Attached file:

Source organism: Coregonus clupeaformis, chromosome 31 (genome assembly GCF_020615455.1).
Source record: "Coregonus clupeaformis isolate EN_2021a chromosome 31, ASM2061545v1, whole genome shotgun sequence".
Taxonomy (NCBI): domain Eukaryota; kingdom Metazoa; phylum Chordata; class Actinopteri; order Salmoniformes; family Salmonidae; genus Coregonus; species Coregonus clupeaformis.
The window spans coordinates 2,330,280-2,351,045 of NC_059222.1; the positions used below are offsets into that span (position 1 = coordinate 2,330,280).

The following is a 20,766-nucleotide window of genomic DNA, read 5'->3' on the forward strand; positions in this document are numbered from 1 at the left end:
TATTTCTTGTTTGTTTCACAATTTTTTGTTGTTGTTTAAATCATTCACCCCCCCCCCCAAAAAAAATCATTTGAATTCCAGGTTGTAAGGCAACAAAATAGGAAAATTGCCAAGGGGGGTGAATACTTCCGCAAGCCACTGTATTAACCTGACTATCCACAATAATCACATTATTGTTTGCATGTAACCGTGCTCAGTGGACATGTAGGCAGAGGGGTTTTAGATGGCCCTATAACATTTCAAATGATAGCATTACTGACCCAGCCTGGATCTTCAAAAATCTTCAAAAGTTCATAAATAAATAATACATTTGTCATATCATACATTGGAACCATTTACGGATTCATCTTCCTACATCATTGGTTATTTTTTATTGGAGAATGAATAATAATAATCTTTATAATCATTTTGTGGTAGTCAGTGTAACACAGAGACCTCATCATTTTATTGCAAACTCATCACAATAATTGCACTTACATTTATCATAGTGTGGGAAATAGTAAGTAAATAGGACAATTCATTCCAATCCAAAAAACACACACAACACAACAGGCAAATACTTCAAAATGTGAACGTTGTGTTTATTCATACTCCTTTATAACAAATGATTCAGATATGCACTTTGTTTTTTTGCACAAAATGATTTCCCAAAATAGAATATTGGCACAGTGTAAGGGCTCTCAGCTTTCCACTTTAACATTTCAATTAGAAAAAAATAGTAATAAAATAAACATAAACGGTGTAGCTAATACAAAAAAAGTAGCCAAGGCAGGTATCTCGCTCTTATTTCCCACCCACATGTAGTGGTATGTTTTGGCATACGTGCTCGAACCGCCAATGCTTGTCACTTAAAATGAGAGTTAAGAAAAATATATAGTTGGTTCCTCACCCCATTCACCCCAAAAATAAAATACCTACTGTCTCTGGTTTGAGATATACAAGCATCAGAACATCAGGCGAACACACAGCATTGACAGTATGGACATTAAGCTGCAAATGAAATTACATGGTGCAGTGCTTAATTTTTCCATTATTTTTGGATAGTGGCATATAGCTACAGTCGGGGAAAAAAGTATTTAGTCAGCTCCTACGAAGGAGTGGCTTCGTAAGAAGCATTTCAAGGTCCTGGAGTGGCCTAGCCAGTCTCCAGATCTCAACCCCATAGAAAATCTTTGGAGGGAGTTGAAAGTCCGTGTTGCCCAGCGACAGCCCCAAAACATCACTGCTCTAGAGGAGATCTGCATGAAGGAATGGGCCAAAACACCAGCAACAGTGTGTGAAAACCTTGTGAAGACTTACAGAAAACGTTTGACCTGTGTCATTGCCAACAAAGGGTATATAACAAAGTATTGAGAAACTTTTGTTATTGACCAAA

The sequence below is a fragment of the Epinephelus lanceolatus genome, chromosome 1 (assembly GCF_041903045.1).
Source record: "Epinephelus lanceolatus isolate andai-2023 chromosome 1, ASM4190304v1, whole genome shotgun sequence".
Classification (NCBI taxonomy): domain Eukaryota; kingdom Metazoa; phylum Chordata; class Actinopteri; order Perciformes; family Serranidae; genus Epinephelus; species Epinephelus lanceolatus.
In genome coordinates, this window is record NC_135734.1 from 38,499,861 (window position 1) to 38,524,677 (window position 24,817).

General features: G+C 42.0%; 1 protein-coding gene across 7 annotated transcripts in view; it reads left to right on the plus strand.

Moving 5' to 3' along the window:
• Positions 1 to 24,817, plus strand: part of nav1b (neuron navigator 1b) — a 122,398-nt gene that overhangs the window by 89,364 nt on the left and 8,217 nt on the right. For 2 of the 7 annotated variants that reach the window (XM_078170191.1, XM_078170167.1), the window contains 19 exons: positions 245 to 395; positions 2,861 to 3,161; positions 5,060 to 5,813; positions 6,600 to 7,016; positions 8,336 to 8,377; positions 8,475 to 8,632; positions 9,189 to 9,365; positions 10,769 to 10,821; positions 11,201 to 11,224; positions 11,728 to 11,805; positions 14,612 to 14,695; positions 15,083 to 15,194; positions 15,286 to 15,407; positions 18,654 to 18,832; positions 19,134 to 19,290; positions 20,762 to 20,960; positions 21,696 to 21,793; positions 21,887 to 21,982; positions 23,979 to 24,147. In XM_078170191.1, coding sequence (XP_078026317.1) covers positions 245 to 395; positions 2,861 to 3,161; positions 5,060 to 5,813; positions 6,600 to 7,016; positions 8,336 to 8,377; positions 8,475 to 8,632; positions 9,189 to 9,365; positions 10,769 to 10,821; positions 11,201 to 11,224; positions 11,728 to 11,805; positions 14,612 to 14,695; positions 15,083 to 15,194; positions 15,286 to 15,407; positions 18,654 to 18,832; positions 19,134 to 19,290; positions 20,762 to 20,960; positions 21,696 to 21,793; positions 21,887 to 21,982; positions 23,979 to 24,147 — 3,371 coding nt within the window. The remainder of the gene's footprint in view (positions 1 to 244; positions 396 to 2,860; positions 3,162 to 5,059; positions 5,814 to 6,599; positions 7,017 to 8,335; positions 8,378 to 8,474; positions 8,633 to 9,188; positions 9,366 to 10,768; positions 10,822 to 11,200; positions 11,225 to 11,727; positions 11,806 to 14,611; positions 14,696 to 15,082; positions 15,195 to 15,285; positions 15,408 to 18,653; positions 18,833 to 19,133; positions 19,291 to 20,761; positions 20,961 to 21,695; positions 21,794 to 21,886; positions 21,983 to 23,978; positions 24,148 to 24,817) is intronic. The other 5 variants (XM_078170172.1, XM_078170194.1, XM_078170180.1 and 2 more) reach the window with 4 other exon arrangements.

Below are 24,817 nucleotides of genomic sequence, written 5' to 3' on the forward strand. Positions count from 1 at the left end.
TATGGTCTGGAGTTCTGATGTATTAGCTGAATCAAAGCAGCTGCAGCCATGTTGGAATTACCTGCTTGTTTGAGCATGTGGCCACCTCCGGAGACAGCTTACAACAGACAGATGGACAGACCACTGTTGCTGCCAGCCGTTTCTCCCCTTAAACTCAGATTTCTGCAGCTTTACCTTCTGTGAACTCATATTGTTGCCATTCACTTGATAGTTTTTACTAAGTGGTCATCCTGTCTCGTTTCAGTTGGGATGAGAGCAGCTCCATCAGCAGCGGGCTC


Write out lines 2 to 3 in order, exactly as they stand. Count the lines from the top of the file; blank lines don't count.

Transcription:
Source record: "Coregonus clupeaformis isolate EN_2021a chromosome 31, ASM2061545v1, whole genome shotgun sequence".
Taxonomy (NCBI): domain Eukaryota; kingdom Metazoa; phylum Chordata; class Actinopteri; order Salmoniformes; family Salmonidae; genus Coregonus; species Coregonus clupeaformis.